Was Edmund in the Narnia series loosely inspired by Edmund in King Lear?

In King Lear, Edmund, resentful of his inferior status to his older brother, betrays his family and frames his brother as a traitor. This strikes me as not being at all unlike what Edmund does in The ...
6
votes
1answer
97 views

Was the N.I.C.E. director modelled on H. G. Wells?

Wikipedia claims that the character of Horace Jules in C. S. Lewis's That Hideous Strength - ostensibly the Director and boss of the N.I.C.E. organisation, in reality a figurehead manipulated by those ...
13
votes
5answers
5k views

Did William Shakespeare hide things in his writings?

I was reading Shakespeare's third sonnet, and I noticed something funny. I am going to put in bold all the capital letters in the sonnet itself. Sonnet III When fortie Winters shall ...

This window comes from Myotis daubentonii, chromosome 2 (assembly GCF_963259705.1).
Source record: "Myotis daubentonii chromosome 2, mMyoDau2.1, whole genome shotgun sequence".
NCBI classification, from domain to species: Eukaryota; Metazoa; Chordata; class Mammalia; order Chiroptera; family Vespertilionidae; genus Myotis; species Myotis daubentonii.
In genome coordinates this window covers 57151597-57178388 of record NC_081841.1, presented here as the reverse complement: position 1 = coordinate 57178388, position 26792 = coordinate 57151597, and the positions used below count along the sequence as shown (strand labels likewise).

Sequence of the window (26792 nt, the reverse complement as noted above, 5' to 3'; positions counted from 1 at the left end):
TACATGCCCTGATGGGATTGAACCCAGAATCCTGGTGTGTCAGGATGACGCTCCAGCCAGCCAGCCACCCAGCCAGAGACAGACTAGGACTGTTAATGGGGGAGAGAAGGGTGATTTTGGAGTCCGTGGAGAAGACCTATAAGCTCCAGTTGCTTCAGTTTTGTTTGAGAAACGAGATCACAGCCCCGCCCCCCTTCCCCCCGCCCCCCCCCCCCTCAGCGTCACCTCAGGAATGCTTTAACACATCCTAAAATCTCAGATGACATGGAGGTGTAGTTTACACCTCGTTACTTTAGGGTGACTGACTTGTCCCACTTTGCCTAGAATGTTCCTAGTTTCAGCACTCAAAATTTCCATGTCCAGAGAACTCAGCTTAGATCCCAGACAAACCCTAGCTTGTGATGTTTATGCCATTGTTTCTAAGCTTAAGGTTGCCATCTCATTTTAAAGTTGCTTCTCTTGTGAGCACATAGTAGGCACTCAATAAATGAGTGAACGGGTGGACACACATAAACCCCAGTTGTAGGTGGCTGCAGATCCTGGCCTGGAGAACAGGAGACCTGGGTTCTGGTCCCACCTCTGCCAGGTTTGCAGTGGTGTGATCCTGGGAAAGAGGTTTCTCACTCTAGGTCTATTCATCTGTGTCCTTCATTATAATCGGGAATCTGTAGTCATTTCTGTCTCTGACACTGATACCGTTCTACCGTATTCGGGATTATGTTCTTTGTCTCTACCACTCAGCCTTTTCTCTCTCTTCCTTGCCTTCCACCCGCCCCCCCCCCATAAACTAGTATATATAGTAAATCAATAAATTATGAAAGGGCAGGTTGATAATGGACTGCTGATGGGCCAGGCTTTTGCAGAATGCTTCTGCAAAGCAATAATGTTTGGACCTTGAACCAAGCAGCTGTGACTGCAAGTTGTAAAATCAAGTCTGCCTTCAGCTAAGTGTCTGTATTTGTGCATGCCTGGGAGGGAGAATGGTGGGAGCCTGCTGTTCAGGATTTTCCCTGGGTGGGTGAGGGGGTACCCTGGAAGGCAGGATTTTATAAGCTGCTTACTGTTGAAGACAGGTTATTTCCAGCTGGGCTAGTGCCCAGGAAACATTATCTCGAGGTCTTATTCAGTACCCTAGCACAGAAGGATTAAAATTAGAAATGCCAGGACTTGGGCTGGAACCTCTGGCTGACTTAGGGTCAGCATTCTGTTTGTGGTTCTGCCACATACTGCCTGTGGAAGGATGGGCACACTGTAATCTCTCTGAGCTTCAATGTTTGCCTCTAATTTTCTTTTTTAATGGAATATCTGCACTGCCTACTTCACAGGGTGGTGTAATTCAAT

4
votes
1answer
66 views

Why the capitalization of “Heavens” in Rudyard Kipling's “The Secret of the Machines”?

In Rudyard Kipling's poem The Secret of the Machines the last stanza goes as follows: Though our smoke may hide the Heavens from your eyes, It will vanish and the stars will shine again, ...
7
votes
0answers
77 views

What was the unspeakable act that V.S. Naipaul committed while at Oxford University?

On 28 Sep. 1952, V.S. Naipaul wrote the following to his father: The very fact that I can write about future plans ought to hearten you. You see, I have really been suffering from an abnormal ...
2
votes
1answer